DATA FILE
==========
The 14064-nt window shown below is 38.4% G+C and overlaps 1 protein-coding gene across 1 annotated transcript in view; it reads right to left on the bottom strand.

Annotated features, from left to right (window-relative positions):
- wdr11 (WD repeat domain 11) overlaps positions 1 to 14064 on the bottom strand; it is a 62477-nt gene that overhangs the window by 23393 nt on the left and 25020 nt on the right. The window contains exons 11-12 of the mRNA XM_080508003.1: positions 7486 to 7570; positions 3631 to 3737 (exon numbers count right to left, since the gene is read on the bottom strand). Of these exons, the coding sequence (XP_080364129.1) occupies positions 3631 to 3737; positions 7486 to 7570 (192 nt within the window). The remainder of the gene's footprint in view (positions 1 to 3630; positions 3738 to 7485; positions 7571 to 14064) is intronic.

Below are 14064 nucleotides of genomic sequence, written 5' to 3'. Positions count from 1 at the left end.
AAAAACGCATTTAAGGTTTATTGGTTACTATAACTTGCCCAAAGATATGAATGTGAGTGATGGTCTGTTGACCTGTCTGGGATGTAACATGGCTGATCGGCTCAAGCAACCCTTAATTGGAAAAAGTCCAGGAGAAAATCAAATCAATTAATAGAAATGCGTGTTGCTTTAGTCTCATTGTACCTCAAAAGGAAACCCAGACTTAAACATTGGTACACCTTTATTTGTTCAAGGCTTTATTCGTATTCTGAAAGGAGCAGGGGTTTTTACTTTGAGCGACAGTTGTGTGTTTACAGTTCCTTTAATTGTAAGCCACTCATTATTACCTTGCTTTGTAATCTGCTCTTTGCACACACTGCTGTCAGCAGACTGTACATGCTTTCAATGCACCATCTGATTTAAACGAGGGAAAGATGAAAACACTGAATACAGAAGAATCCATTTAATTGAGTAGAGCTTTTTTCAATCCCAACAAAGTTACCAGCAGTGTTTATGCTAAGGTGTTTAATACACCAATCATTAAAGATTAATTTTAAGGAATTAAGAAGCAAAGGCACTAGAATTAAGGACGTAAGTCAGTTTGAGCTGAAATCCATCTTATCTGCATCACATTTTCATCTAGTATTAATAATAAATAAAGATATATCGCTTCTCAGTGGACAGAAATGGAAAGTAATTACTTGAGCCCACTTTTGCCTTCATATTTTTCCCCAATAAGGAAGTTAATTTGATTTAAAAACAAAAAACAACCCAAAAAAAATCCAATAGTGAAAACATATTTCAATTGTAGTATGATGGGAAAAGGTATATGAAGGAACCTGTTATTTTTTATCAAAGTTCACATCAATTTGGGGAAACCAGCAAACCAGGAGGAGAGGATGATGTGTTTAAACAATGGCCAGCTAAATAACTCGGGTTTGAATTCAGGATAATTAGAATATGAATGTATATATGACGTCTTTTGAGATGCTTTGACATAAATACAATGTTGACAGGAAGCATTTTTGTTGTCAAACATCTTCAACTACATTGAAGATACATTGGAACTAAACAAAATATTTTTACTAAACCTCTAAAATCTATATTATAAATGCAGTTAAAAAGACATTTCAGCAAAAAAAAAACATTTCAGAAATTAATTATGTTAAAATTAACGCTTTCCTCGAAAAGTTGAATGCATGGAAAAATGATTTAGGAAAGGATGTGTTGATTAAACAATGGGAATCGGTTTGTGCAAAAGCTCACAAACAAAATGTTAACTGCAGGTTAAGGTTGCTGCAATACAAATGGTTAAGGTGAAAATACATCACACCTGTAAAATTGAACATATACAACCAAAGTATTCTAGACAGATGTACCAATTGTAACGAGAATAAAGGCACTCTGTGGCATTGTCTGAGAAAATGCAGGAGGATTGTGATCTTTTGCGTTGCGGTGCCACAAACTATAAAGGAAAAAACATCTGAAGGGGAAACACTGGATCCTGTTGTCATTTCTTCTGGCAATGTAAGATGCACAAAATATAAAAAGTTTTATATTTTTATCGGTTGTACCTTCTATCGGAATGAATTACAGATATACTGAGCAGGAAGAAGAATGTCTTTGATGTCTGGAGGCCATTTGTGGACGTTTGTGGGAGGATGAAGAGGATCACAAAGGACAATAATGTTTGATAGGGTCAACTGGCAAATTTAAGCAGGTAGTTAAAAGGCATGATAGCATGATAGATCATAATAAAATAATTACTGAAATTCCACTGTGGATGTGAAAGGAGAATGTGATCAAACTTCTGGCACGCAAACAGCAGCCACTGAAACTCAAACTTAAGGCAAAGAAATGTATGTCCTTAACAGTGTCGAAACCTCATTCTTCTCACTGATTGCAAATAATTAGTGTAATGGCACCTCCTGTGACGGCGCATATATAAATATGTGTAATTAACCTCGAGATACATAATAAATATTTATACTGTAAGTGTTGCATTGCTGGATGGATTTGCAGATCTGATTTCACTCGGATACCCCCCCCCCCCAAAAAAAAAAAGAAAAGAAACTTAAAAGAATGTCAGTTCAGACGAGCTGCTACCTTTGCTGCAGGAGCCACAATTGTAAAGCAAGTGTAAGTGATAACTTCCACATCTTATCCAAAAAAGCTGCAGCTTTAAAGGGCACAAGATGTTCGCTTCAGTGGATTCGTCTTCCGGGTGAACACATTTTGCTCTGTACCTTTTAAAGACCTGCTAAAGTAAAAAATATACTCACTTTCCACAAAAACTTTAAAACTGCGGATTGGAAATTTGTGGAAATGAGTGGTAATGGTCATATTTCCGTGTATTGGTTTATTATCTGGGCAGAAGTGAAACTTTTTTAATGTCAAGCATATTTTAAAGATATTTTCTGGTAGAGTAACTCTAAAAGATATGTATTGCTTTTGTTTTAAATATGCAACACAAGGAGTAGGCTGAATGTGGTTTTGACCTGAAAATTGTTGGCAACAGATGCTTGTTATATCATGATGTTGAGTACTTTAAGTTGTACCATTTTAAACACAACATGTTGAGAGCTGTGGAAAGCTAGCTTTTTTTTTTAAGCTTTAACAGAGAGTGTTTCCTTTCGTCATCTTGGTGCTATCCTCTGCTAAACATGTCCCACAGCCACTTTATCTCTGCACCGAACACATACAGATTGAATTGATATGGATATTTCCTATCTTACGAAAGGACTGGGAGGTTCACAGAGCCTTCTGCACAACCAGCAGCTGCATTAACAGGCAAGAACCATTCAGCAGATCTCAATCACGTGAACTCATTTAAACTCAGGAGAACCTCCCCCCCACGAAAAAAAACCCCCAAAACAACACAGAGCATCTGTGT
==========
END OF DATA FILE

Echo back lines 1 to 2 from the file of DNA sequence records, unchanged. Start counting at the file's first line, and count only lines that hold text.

The 14064-nt window shown below is 38.4% G+C and overlaps 1 protein-coding gene across 1 annotated transcript in view; it reads right to left on the bottom strand.

Annotated features, from left to right (window-relative positions):